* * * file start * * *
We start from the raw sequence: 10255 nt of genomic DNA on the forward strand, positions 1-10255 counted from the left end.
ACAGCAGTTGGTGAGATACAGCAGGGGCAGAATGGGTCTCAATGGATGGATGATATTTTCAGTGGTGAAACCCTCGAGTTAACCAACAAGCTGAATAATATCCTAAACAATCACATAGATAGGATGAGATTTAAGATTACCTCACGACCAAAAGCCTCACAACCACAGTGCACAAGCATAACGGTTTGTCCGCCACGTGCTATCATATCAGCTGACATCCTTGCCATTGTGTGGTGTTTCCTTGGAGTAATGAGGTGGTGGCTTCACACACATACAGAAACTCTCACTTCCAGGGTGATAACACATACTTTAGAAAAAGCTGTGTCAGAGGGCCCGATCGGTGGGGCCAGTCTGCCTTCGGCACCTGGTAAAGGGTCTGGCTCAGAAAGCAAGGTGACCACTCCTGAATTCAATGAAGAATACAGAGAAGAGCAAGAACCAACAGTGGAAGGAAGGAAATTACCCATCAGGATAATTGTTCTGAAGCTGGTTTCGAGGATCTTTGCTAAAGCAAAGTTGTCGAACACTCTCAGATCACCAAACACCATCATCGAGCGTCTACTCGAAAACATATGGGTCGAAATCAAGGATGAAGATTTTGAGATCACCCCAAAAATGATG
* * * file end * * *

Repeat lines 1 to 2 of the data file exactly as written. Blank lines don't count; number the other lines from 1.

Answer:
We start from the raw sequence: 10255 nt of genomic DNA on the forward strand, positions 1-10255 counted from the left end.
ACAGCAGTTGGTGAGATACAGCAGGGGCAGAATGGGTCTCAATGGATGGATGATATTTTCAGTGGTGAAACCCTCGAGTTAACCAACAAGCTGAATAATATCCTAAACAATCACATAGATAGGATGAGATTTAAGATTACCTCACGACCAAAAGCCTCACAACCACAGTGCACAAGCATAACGGTTTGTCCGCCACGTGCTATCATATCAGCTGACATCCTTGCCATTGTGTGGTGTTTCCTTGGAGTAATGAGGTGGTGGCTTCACACACATACAGAAACTCTCACTTCCAGGGTGATAACACATACTTTAGAAAAAGCTGTGTCAGAGGGCCCGATCGGTGGGGCCAGTCTGCCTTCGGCACCTGGTAAAGGGTCTGGCTCAGAAAGCAAGGTGACCACTCCTGAATTCAATGAAGAATACAGAGAAGAGCAAGAACCAACAGTGGAAGGAAGGAAATTACCCATCAGGATAATTGTTCTGAAGCTGGTTTCGAGGATCTTTGCTAAAGCAAAGTTGTCGAACACTCTCAGATCACCAAACACCATCATCGAGCGTCTACTCGAAAACATATGGGTCGAAATCAAGGATGAAGATTTTGAGATCACCCCAAAAATGATG